New Delhi, Jun 24: Prime Minister Narendra Modi on Monday took a swipe at the Congress over the imposition of Emergency in 1975, calling it a "black spot" on democracy when the Constitution was "discarded".

It brought back memories of the 21-month period when the then prime minister Indira Gandhi ordered a crackdown on civil liberties.

Gandhi made the announcement of imposition of Emergency in a broadcast on All India Radio on late night on June 25, 1975, shortly after the Supreme Court granted a conditional stay on the Allahabad High Court verdict declaring her election to the Lok Sabha as null and void. The apex court asked Gandhi to stay away from parliamentary proceedings.

"The President has proclaimed Emergency. There is nothing to panic about. I am sure you are all aware of the deep and widespread conspiracy, which has been brewing ever since I began to introduce certain progressive measures of benefit for the common man and woman in India," Gandhi said in her midnight address to the nation that set off a series of arrests of opposition leaders.

Gandhi had won the 1971 Lok Sabha elections handsomely, bagging 352 seats in the then 521-member Parliament. Her star was on the ascent having dealt a deadly blow to Pakistan by liberating Bangladesh in December 1971.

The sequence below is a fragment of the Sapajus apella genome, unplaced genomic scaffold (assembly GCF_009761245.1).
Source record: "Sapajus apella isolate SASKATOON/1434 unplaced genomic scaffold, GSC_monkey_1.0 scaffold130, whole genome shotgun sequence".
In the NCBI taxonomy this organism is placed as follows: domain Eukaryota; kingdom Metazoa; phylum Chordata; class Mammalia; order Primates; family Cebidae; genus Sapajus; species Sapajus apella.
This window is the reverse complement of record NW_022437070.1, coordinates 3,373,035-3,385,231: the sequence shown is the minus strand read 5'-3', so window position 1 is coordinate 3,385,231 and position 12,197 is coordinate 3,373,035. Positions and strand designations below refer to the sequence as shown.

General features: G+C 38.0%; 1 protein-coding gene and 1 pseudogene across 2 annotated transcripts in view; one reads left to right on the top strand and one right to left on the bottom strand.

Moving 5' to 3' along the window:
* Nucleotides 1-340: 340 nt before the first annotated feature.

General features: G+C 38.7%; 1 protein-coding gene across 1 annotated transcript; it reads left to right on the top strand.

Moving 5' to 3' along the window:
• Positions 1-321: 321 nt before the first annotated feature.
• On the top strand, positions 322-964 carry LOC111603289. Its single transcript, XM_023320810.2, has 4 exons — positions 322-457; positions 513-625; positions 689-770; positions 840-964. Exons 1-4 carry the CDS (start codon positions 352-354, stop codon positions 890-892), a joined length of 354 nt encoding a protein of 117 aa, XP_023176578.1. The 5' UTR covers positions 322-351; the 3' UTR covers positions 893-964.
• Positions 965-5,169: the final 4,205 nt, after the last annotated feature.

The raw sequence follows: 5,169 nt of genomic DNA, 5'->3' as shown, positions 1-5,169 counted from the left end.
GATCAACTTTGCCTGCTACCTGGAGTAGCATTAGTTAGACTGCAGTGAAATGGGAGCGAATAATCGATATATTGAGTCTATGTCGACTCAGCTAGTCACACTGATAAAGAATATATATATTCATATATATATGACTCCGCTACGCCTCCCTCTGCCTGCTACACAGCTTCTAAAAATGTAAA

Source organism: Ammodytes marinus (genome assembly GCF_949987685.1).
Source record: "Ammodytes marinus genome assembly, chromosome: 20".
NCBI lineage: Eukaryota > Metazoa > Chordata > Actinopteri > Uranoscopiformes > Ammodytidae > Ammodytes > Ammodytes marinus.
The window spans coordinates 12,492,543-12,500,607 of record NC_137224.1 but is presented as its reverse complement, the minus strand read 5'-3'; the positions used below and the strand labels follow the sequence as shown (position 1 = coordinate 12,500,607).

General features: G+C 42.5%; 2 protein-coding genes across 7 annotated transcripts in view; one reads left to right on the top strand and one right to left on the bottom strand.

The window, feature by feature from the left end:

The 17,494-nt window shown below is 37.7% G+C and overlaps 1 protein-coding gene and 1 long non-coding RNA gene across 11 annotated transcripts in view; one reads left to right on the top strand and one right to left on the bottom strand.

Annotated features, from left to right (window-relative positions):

However, India was also in the throes of instability with the students' Navnirman agitation in Gujarat, Jayaprakash Narayan's (JP) movement in Bihar, the Railway strike spearheaded by George Fernandes in 1974, the Allahabad High Court judgment of June 12, 1975 declaring Gandhi's election to Lok Sabha from Rae Bareli as null and void.

The loss of the Congress in the Gujarat elections to a five-party coalition and the opposition rally at the Ramlila Ground in Delhi on June 26, 1975 further put Gandhi in the dock and was considered a trigger for the imposition of Emergency.

JP also called for a nationwide movement to remove Gandhi as the prime minister amid calls from many within the Congress for her ouster.

Opposition leaders JP, L K Advani, Atal Bihari Vajpayee and Morarji Desai and scores of activists were put behind bars soon after the imposition of Emergency.

The 21-month period was also known for excesses such as forced mass sterlisations, censorship of the press, suspension of constitutional rights and centralisation of power.

Springing a surprise, Gandhi called for elections on January 18, 1977 in the same manner in which it was imposed.

The general elections were held between March 16 and March 20 and the Emergency was lifted on March 21, 1977.

According to Article 352 ,the President can proclaim an emergency if there is a grave threat to the security of the country, whether by war or external aggression or armed rebellion.

Before June 1975, a state of emergency was declared between October 1962 and January 1968 by then prime minister Jawaharlal Nehru during the India-China war.

The second emergency was declared by Gandhi on December 3, 1971 due to the India-Pakistan war which led to the creation of Bangladesh. PTI